# Coding Conventions¶

In order to increase readability across Tensor Comprehensions written by multiple authors and to reduce the amount of surprising behavior, the following conventions should be adopted when writing TC. Generally in TC, one should increment nesting by 4 whitespaces at each level and align tensor names and indices where appropriate to make memory access patterns emerge. Since these two goals can easily be conflicting, use your best judgement to tradeoff between the two goals. Such examples are provided below.

## Use indices named after parameters¶

Use upper-case names for parameters and capital-case names for input/output tensors. Use lower-case names for indices to match the name of the parameter corresponding to the dimension upon which they iterate. In other words, prefer:

def copy2d(float(M, N) I) -> (O) {
O(m, n) = I(m, n)
}


to:

def copy2d(float(M, N) I) -> (O) {
O(i, j) = I(i, j)
}


## Prefix reduction index names with r_¶

By definition, reduction indices are the ones that appear on the RHS of a TC expression but not on the LHS. On larger expressions it can get challenging to easily detect the reduction variables by mentally parsing the set of indices on the RHS and subtracting the set of indices on the LHS from it. To alleviate such issues, name the reduction variables with a r_ prefix. In other words, prefer:

def matmul(float(M, K) A, float(K, N) B) -> (C) {
C(m, n) +=! A(m, r_k) * B(r_k, n)
}


to:

def matmul(float(M, K) A, float(K, N) B) -> (C) {
C(m, n) +=! A(m, k) * B(k, n)
}


## Filter non-rectangular regions with data-dependencies¶

TC semantics are restricted to (hyper-)rectangular iteration spaces. This is a hard requirement to ensure range inference is non-ambiguous (see Range Inference). To simulate non-rectangular iteration spaces, one can use the following:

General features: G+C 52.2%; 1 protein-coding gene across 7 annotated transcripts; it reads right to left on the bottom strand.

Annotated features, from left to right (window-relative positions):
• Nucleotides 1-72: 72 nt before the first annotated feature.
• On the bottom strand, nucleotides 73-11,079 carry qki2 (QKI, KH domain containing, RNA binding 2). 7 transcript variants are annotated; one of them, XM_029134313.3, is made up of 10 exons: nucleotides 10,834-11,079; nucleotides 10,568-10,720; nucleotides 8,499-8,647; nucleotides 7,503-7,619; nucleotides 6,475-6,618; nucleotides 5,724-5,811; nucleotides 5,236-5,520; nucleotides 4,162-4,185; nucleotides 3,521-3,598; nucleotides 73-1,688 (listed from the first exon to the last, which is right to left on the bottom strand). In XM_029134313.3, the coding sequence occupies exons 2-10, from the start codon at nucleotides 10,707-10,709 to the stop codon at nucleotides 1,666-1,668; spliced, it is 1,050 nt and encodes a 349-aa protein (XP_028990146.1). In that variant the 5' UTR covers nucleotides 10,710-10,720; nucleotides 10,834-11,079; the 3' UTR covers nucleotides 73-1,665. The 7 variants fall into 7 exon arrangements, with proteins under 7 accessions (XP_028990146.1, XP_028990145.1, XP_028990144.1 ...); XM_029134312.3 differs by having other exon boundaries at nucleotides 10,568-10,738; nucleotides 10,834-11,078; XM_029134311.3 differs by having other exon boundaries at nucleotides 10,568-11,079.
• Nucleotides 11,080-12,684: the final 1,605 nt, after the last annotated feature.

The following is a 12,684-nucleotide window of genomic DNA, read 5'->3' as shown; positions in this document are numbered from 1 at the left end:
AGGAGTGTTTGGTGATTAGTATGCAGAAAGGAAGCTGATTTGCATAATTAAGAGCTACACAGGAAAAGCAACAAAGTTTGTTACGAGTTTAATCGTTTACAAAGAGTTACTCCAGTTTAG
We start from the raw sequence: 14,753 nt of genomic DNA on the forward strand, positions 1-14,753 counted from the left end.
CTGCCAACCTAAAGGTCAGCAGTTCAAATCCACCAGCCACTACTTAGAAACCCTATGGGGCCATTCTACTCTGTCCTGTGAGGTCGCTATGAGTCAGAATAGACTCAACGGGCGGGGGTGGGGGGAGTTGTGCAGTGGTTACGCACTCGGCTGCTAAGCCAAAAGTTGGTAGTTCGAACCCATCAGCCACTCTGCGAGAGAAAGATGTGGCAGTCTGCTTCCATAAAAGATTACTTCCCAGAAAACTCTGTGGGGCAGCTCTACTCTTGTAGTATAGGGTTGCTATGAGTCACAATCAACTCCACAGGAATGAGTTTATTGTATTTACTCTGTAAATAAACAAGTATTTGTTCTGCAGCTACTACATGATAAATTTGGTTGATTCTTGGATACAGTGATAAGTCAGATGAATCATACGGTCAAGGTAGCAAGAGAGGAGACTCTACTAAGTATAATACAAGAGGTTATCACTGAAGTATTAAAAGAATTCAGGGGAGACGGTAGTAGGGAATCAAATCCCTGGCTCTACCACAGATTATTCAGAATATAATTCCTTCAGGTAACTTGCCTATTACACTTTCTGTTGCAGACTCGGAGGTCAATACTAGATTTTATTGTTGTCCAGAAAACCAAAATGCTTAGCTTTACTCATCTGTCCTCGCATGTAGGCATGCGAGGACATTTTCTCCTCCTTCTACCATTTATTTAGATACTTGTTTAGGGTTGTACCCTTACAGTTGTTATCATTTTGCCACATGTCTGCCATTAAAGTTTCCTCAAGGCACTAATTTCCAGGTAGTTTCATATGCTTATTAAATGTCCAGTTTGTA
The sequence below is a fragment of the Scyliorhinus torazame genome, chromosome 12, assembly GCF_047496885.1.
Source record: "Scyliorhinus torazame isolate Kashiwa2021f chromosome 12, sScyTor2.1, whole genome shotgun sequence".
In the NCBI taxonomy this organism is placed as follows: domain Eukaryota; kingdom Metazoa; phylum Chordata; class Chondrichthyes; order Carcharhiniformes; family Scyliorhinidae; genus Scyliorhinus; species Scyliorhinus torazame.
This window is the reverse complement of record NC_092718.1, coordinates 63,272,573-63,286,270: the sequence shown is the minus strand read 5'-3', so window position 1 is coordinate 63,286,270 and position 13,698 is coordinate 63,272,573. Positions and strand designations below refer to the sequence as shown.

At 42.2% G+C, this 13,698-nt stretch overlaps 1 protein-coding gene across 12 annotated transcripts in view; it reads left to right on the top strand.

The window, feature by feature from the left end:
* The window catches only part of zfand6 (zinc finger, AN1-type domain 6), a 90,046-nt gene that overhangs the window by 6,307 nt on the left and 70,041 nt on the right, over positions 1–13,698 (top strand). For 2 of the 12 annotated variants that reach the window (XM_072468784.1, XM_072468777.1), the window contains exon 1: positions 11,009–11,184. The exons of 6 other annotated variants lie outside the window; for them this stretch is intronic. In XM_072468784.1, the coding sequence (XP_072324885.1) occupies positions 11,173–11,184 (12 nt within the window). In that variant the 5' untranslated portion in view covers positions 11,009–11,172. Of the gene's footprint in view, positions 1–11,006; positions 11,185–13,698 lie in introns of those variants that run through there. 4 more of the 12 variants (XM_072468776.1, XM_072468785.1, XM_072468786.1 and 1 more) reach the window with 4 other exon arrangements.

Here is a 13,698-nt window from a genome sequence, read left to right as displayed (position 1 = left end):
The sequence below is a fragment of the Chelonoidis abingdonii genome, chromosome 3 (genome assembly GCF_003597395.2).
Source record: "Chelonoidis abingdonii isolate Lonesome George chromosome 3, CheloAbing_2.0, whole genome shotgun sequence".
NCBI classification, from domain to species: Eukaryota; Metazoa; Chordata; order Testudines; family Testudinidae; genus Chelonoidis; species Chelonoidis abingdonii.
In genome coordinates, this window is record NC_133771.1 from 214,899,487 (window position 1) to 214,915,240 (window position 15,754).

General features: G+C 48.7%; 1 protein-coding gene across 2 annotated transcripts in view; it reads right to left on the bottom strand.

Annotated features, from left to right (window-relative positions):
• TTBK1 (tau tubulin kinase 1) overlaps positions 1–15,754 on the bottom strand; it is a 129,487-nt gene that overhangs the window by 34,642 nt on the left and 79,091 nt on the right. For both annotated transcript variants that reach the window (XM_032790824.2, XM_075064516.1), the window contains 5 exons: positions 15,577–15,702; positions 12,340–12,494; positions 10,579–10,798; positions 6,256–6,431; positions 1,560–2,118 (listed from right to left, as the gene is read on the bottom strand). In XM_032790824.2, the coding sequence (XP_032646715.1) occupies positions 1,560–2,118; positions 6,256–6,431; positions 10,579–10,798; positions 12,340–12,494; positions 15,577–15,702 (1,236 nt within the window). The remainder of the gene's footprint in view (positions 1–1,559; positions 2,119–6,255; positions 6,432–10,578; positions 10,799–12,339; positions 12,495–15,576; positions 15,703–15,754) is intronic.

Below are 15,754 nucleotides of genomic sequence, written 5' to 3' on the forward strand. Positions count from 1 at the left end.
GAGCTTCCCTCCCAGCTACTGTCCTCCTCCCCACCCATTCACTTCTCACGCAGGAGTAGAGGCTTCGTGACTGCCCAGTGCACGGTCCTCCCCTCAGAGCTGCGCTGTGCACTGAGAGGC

def matmul(float(M, K) L, float(K, M) U) -> (LU) {
LU(m1, m2) +=! (r_k >= m1 and r_k =< m2) ? L(m1, r_k) * U(r_k, m2) : 0
}


However, non-(hyper)-rectangular iteration spaces (e.g. triangular) are incompatible with range inference and will fail the semantic checks in the TC compiler:

def matmul(float(M, K) L, float(K, M) U) -> (LU) {
LU(m1, m2) +=! L(m1, r_k) * U(r_k, m2) where r_k in m1:M, r_k in 0:m2+1
}


The reader may remark that this is an inefficient way of writing matrix-multiplication of triangular matrices. Lowering such operations efficiently from TC is the subject of future work.

## Prefix gradient tensors names with d_¶

When implementing backward operations, pass the inputs to the backwards pass in the same order as the outputs of the forward pass and use the same tensor name prefixed by d_. For instance:

def conv(float(N,C,H,W) I, float(M,C,KH,KW) Wt) -> (O) {
...
}

def conv_bw(float(N,C,H,W) I, float(M,C,KH,KW) Wt, float(N,M,HO,WO) d_O) -> (d_I) {
...
}


## A more complex example¶

The following shows a possible implementation for a more complex forward and backward example. Notice the proper alignment of indices in the backward pass and the emergence of an antidiagonal pattern in the reduction accesses:

def matmul(float(M,K) A, float(K,N) B) -> (C) {
C(m, n) +=! A(m, r_k) * B(r_k, n)
}
def matmul_bw(float(M,K) A, float(K,N) B, float(M,N) d_C) -> (d_A, d_B){
d_A(m, k) +=! d_C(  m, r_n) * B(  k, r_n)
d_B(k, n) +=! d_C(r_m,   n) * A(r_m,   k)
}


Reasoning on such reduction patterns at the level of TC has already proven valuable in other circumstances.